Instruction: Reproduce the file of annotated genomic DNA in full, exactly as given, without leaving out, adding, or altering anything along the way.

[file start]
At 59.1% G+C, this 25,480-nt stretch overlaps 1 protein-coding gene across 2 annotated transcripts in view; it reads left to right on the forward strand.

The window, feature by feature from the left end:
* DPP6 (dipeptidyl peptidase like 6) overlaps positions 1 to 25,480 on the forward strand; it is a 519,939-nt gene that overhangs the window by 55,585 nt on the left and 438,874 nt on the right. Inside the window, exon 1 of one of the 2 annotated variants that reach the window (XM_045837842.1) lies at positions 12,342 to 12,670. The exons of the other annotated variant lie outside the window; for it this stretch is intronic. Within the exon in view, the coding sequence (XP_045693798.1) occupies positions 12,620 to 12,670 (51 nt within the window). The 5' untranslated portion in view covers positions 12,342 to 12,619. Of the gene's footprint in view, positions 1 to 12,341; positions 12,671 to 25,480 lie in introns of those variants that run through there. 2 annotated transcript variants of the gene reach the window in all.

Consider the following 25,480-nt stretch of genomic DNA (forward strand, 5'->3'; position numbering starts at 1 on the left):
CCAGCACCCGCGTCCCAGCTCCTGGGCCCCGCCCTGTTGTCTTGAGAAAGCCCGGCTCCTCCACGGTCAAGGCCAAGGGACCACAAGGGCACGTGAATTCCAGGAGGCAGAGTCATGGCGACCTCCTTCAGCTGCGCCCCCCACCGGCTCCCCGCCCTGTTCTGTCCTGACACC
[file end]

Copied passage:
At 59.1% G+C, this 25,480-nt stretch overlaps 1 protein-coding gene across 2 annotated transcripts in view; it reads left to right on the forward strand.

The window, feature by feature from the left end:
* DPP6 (dipeptidyl peptidase like 6) overlaps positions 1 to 25,480 on the forward strand; it is a 519,939-nt gene that overhangs the window by 55,585 nt on the left and 438,874 nt on the right. Inside the window, exon 1 of one of the 2 annotated variants that reach the window (XM_045837842.1) lies at positions 12,342 to 12,670. The exons of the other annotated variant lie outside the window; for it this stretch is intronic. Within the exon in view, the coding sequence (XP_045693798.1) occupies positions 12,620 to 12,670 (51 nt within the window). The 5' untranslated portion in view covers positions 12,342 to 12,619. Of the gene's footprint in view, positions 1 to 12,341; positions 12,671 to 25,480 lie in introns of those variants that run through there. 2 annotated transcript variants of the gene reach the window in all.

Consider the following 25,480-nt stretch of genomic DNA (forward strand, 5'->3'; position numbering starts at 1 on the left):
CCAGCACCCGCGTCCCAGCTCCTGGGCCCCGCCCTGTTGTCTTGAGAAAGCCCGGCTCCTCCACGGTCAAGGCCAAGGGACCACAAGGGCACGTGAATTCCAGGAGGCAGAGTCATGGCGACCTCCTTCAGCTGCGCCCCCCACCGGCTCCCCGCCCTGTTCTGTCCTGACACC